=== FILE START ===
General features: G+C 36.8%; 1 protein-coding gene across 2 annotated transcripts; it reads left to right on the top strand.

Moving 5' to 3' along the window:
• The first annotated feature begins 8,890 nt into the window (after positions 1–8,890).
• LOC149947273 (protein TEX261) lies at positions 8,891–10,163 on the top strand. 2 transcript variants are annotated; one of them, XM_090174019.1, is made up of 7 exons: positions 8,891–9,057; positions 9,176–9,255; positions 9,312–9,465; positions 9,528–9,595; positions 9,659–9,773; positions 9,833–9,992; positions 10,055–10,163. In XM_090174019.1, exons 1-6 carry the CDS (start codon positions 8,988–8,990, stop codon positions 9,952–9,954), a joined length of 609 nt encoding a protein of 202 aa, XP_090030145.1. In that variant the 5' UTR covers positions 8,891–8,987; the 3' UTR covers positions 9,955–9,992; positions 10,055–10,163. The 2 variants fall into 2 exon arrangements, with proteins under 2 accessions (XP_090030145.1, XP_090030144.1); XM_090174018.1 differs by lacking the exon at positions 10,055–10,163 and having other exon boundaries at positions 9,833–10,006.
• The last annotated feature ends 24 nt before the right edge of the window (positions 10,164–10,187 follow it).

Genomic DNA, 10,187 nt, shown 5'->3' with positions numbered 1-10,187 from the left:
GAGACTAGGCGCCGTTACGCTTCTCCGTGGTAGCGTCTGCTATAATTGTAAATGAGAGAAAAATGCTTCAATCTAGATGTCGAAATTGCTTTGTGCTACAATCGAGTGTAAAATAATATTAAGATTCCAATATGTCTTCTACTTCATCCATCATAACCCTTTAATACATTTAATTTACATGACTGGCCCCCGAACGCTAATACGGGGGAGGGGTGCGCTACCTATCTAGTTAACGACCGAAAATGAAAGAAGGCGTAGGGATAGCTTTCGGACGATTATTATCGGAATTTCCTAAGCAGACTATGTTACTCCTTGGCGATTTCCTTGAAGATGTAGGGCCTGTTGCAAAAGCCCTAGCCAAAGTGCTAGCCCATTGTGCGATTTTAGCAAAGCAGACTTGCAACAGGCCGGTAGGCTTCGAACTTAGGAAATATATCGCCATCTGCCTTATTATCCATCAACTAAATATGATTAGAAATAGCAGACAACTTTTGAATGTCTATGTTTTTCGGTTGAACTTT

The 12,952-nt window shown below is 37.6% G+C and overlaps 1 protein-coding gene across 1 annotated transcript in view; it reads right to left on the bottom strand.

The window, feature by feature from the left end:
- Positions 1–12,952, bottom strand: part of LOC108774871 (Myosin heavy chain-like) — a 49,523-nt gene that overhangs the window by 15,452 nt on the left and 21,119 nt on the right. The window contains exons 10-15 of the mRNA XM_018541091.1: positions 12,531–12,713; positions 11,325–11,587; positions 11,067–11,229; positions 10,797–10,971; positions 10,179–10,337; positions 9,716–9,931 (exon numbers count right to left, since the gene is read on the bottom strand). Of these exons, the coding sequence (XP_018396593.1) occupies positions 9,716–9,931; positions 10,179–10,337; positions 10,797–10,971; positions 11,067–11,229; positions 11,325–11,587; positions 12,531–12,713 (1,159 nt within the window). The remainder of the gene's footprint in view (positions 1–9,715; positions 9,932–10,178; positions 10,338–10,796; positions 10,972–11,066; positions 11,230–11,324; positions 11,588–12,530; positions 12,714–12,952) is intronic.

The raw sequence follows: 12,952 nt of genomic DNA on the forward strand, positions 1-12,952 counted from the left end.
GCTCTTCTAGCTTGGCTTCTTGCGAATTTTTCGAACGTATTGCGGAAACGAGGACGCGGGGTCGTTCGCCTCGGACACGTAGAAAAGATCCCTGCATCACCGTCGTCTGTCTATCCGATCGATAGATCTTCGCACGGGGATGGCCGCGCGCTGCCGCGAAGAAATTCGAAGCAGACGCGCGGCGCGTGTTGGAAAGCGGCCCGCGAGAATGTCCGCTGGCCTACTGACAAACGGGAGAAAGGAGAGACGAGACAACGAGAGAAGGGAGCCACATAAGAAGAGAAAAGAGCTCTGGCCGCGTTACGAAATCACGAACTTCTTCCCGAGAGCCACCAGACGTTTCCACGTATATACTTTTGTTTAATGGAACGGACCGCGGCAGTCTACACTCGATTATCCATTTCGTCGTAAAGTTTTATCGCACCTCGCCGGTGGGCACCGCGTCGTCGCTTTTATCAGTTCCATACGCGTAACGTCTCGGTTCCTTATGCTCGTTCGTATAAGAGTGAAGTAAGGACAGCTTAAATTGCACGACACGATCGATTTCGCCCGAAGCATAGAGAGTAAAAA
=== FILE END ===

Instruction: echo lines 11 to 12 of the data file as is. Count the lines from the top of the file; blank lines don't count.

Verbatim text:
The raw sequence follows: 12,952 nt of genomic DNA on the forward strand, positions 1-12,952 counted from the left end.
GCTCTTCTAGCTTGGCTTCTTGCGAATTTTTCGAACGTATTGCGGAAACGAGGACGCGGGGTCGTTCGCCTCGGACACGTAGAAAAGATCCCTGCATCACCGTCGTCTGTCTATCCGATCGATAGATCTTCGCACGGGGATGGCCGCGCGCTGCCGCGAAGAAATTCGAAGCAGACGCGCGGCGCGTGTTGGAAAGCGGCCCGCGAGAATGTCCGCTGGCCTACTGACAAACGGGAGAAAGGAGAGACGAGACAACGAGAGAAGGGAGCCACATAAGAAGAGAAAAGAGCTCTGGCCGCGTTACGAAATCACGAACTTCTTCCCGAGAGCCACCAGACGTTTCCACGTATATACTTTTGTTTAATGGAACGGACCGCGGCAGTCTACACTCGATTATCCATTTCGTCGTAAAGTTTTATCGCACCTCGCCGGTGGGCACCGCGTCGTCGCTTTTATCAGTTCCATACGCGTAACGTCTCGGTTCCTTATGCTCGTTCGTATAAGAGTGAAGTAAGGACAGCTTAAATTGCACGACACGATCGATTTCGCCCGAAGCATAGAGAGTAAAAA